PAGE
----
December 28, 2000

Panama's opposition says rights case being used for political ends

                  PANAMA CITY, Panama (AP) -- Former U.S. President Jimmy Carter on
                  Thursday found himself defending a man accused of human rights abuses: the
                  late Panamanian strongman Omar Torrijos.

                  Carter joined supporters of Torrijos' old party in defending his legacy even as
                  skeletons have emerged from the dirt of a military base where his regime
                  allegedly killed dissidents in the 1970s.

                  "Torrijos was a man of honor and justice, my friend," Carter said during a
                  ceremony to unveil a statue of a former Panamanian foreign minister. "I spent
                  many hours with him and I am sure that the charges against Torrijos are false."

                  Carter has promoted democracy and human rights in the hemisphere since
                  leaving office in 1980.

                  Carter and Torrijos signed the 1977 treaty under which the United States
                  gradually handed over the Panama Canal and military bases to the host country.
                  The handover was finished in December 1999.

                  Investigators have discovered the remains of five people -- the most recent on
                  Wednesday -- at the former Las Pumas military base near Panama City's airport.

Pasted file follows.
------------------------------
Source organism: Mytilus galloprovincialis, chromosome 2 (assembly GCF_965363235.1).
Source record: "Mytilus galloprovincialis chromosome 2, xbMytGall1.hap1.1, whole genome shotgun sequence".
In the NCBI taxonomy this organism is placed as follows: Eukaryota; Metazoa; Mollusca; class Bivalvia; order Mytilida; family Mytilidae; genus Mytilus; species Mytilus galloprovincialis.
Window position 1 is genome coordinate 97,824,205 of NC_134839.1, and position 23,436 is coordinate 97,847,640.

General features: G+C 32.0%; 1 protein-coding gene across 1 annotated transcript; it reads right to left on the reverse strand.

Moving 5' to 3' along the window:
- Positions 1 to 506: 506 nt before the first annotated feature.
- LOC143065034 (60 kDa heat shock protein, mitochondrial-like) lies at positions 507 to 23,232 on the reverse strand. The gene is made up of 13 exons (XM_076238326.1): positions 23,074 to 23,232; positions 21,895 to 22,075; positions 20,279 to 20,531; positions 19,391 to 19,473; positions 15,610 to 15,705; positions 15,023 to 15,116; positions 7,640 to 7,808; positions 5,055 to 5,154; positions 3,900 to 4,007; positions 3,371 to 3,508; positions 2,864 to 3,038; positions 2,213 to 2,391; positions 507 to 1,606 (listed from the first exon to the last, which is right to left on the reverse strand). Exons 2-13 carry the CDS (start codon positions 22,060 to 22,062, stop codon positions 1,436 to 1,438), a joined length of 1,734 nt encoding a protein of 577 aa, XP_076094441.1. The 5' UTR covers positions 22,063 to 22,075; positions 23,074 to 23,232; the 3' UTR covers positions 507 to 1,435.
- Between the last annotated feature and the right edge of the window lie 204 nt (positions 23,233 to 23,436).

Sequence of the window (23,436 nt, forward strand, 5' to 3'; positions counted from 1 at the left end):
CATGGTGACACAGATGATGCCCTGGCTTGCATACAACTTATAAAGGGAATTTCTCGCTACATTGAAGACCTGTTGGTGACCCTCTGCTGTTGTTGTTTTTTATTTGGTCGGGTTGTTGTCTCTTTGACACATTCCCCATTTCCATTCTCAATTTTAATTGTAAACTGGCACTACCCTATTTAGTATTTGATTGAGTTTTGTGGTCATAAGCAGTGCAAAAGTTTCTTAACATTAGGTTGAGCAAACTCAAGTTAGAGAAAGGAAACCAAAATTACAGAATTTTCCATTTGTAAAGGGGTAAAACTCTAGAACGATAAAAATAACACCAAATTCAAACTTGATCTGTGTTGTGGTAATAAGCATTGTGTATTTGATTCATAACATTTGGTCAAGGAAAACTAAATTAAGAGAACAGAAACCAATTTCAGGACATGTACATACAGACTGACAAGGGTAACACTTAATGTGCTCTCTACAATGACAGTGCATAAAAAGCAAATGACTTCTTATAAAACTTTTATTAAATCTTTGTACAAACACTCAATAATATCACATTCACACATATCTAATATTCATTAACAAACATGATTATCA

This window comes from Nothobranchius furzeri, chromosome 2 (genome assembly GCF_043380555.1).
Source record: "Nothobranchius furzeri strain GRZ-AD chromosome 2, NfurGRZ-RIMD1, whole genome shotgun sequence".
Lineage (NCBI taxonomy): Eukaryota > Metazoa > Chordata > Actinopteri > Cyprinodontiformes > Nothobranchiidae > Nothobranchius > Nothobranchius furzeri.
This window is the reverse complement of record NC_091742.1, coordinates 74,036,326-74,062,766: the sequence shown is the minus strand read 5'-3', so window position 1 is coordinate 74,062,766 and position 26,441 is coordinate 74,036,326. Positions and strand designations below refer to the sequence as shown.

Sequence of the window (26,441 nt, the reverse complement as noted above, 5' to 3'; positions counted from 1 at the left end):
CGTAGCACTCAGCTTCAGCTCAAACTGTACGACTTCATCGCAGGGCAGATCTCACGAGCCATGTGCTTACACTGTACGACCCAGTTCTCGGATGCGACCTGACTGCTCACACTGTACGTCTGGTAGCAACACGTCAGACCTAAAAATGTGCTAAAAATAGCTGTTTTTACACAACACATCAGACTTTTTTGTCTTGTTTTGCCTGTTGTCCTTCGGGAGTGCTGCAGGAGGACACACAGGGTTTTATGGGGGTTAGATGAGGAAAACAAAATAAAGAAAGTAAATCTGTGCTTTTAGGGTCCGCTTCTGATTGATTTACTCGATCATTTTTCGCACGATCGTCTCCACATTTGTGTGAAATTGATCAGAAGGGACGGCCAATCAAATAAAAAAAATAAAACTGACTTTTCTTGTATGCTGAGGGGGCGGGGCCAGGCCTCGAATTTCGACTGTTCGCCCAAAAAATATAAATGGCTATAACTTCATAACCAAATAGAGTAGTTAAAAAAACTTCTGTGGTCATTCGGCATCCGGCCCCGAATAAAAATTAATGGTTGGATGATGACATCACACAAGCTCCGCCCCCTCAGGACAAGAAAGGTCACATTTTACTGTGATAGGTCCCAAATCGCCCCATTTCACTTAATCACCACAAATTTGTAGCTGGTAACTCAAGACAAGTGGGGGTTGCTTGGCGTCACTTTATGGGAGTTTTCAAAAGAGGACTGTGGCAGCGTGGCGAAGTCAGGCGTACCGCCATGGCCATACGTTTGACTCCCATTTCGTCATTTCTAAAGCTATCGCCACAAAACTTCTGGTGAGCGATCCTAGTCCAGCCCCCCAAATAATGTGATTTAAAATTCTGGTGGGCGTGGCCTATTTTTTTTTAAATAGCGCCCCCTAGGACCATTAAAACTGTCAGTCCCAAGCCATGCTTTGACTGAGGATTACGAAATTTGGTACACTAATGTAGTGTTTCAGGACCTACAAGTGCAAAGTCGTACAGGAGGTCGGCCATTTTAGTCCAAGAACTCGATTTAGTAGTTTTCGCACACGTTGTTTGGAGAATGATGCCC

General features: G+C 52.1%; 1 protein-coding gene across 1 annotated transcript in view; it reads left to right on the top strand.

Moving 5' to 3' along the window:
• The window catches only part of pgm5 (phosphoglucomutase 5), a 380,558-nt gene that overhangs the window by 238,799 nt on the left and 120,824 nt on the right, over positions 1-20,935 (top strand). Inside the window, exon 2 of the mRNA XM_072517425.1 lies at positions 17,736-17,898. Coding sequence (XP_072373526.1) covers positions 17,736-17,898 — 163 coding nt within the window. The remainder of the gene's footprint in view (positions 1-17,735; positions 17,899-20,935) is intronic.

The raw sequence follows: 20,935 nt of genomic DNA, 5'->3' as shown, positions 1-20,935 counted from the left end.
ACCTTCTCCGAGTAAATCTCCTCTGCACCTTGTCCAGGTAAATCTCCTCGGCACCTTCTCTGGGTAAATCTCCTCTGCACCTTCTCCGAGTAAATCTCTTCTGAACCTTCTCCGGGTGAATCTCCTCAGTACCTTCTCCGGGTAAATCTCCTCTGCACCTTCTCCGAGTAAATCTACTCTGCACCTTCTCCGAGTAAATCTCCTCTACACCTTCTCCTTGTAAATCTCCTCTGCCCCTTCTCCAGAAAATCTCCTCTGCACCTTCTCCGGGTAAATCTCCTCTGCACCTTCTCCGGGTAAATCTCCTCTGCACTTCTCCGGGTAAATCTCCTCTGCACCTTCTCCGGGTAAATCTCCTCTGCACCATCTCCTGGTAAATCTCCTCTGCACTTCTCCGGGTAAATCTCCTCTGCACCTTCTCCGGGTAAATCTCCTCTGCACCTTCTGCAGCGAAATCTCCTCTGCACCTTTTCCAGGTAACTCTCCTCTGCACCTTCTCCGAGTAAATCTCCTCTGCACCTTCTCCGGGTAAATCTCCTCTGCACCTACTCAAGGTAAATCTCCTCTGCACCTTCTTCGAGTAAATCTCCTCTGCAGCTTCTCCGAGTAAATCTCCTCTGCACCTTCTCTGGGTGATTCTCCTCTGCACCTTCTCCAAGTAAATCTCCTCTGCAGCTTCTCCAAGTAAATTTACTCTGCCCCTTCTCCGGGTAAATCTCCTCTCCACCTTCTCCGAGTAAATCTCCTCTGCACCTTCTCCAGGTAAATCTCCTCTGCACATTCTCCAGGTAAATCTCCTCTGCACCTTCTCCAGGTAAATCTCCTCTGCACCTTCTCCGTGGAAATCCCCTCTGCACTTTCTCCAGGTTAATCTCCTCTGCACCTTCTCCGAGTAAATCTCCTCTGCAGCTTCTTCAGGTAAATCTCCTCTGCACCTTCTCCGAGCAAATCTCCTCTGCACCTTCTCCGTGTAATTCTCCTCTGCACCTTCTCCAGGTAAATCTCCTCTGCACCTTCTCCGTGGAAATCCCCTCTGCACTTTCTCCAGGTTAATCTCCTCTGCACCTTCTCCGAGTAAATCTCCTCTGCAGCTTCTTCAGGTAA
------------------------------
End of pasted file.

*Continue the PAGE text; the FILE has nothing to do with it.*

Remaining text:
Local human rights advocates say the base was used to hold and sometimes kill
                  political prisoners during Torrijos' government.

                  President Mireya Moscoso on Wednesday vowed to continue the investigations
                  and said she was ready to name a "truth committee" to probe political
                  disappearances and under the military that dominated Panama from 1968 until the
                  1989 U.S. invasion.

                  The proposal is heavy with political overtones. Moscoso's late husband, Arnulfo
                  Arias, was the president overthrown in 1968 by the Torrijos and a group of other

                  She won the presidency in 1999 by defeating Torrijos' son, Martin -- depriving
                  him of the honor of overseeing the canal handover his father had negotiated.

                  Torrijos -- a charismatic populist -- ruled until dying in an air crash in 1981 and
                  is fondly remembered by many Panamanians. His less-popular successor,
                  Manuel Noriega, was toppled by U.S. troops.

                  Only one of the five bodies has so far been identified: Heliodoro Portugal, a social
                  activist who vanished in 1971, but officials suspect a priest may be among
                  others buried at the base.

                  Members of Torrijos' Democratic Revolutionary Party on Thursday denounced
                  Moscoso's suggested investigation and said if it does take place, the scope
                  should include deaths that occurred under Arias and during the U.S. invasion.

                  Former President Ernesto Perez Balladares accused Moscoso of "seeking political
                  fame with people's pain."

                  "If we are going to investigate, investigate everything," he said, noting that there
                  were also complaints of abuses during Arias' four brief presidential terms -- all of
                  which ended with his overthrow.

                  Copyright 2000 The Associated Press.